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Copyright (c) 2015 University of Hawai'i Law Review
University of Hawai'i Law Review

SYMPOSIUM ARTICLE: Race, Ethnicity, and Place Identity: Implicit Bias and Competing Belief Systems

Spring, 2015

University of Hawai'i Law Review

37 Hawaii L. Rev. 313


Rachel D. Godsil * and James S. Freeman **


We are constituted in significant part by our relationship to places. Where we live, learn, work, worship, and play are central to our "place identity," 3 the "dimensions of the self that develop in relation to the physical environment by means of a pattern of beliefs, preferences, feelings, values, and goals." 4 While individuals develop "place identities" based upon their particular relationship to the physical environment, these relationships are mediated through other aspects of their identities, with race, ethnicity, religion, and class playing crucial roles. 5 Place identities may differ in their degree of significance to individuals based upon these other aspects of identity. Historian Edward Kanahele writes:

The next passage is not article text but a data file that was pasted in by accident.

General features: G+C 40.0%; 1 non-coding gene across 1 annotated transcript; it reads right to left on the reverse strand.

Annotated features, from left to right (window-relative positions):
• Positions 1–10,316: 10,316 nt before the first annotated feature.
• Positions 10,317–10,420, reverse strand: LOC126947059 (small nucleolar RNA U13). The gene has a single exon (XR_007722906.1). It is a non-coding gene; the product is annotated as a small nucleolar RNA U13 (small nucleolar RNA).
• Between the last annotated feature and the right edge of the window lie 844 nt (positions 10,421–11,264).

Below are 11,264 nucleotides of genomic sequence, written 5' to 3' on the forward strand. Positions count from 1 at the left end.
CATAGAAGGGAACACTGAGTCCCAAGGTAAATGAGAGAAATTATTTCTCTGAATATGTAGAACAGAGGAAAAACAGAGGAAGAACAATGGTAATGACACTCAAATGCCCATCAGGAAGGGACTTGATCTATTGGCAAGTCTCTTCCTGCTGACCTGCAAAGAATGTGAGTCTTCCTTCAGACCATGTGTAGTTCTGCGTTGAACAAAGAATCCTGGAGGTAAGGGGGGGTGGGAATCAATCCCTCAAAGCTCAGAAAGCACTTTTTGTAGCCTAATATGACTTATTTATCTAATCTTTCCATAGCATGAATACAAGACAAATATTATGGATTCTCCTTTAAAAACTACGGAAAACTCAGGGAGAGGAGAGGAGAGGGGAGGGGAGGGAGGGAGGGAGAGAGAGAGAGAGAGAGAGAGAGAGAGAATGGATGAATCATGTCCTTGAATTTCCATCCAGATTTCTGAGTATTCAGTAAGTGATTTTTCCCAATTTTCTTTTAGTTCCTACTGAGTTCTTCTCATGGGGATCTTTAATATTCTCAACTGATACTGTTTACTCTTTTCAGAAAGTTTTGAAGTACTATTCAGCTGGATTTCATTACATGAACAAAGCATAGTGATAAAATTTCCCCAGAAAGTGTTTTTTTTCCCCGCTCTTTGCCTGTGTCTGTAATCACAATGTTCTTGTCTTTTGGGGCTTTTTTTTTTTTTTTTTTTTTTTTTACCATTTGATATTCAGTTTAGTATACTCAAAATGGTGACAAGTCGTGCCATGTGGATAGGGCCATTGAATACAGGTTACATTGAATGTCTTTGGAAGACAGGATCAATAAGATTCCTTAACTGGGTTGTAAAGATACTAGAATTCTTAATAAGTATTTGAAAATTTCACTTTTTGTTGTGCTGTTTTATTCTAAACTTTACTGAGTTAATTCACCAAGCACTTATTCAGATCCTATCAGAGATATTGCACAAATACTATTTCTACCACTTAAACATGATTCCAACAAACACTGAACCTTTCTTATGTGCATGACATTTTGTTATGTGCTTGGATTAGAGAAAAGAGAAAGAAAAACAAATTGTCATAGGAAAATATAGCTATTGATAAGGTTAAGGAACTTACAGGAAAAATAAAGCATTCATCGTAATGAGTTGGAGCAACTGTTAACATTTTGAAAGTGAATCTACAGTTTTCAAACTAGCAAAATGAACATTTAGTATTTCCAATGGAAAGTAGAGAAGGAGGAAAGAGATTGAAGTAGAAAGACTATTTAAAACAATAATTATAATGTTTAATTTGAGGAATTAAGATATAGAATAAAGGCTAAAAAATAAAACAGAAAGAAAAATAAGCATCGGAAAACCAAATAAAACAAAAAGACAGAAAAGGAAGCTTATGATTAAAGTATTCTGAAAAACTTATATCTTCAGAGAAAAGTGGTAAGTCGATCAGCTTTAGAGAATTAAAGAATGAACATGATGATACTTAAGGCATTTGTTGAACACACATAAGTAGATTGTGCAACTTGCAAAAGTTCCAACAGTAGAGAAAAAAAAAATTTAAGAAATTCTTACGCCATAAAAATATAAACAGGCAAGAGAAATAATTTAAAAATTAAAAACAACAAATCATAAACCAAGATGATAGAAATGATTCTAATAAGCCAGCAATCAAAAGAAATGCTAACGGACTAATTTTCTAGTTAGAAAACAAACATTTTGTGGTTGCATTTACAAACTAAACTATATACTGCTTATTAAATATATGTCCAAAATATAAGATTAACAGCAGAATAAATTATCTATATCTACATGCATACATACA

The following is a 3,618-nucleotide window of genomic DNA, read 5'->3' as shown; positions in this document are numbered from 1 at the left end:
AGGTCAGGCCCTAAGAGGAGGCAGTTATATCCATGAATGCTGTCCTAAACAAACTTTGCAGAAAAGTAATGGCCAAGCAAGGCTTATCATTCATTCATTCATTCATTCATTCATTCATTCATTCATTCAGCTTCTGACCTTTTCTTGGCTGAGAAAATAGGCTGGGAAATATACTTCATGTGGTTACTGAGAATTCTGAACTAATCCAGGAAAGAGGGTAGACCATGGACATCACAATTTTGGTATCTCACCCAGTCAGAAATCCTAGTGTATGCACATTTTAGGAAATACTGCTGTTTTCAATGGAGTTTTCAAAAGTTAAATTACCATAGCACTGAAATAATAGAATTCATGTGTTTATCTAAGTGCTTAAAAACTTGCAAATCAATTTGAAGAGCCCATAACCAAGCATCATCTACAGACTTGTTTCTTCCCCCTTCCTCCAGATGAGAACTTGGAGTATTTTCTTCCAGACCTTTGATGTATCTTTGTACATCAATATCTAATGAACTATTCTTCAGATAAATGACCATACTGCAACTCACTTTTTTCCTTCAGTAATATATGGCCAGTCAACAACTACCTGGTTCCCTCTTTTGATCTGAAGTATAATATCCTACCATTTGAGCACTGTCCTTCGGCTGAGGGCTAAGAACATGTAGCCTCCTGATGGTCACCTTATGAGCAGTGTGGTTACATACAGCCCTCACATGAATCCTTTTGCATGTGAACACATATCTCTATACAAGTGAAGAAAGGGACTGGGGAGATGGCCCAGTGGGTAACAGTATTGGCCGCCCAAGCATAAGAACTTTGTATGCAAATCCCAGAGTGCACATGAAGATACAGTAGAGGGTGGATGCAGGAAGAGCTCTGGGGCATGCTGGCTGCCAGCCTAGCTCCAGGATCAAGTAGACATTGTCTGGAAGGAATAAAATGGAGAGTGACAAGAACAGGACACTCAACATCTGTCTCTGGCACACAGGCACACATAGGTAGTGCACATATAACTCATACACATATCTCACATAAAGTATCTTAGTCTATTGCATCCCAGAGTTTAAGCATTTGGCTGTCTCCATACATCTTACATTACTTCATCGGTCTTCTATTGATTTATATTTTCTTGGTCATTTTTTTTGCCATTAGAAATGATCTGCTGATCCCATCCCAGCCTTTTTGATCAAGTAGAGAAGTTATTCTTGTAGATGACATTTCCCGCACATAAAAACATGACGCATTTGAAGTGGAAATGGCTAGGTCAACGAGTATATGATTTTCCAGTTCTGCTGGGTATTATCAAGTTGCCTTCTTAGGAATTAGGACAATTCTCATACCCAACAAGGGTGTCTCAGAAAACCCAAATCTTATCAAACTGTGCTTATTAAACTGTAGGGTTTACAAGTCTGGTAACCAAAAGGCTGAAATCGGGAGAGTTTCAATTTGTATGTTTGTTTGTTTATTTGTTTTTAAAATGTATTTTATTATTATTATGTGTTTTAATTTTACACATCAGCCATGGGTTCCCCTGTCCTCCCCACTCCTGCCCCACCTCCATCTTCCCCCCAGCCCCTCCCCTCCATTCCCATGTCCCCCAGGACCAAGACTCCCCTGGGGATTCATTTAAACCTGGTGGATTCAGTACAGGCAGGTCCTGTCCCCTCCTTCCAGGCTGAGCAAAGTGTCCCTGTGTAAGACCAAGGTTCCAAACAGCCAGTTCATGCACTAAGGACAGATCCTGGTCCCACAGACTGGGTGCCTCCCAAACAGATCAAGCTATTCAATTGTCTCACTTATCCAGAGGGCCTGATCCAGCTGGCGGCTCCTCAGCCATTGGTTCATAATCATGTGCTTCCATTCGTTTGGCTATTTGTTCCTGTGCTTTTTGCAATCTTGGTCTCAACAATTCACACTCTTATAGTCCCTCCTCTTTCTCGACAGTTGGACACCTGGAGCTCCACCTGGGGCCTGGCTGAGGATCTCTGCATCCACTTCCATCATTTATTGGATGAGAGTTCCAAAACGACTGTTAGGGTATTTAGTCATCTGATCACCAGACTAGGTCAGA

As a native Hawaiian, a place tells me who I am and who my extended family is. A place gives me my history, the history of my clan, and the history of my people . . . . A place gives me a sense of well-being and of acceptance of all who have experienced that place. 6

This Article explores the overlap of place with race and ethnicity in our current era in which most agree that discrimination based upon race and ethnicity is wrong. We query the fact that, despite this consensus, access to particular places has been restricted based upon racial or ethnic identity and uses of land continue to benefit some racial and ethnic groups and burden others. 7 Implicit biases--stereotypes or attitudes that operate without an individual's conscious awareness 8--may explain the seeming ...
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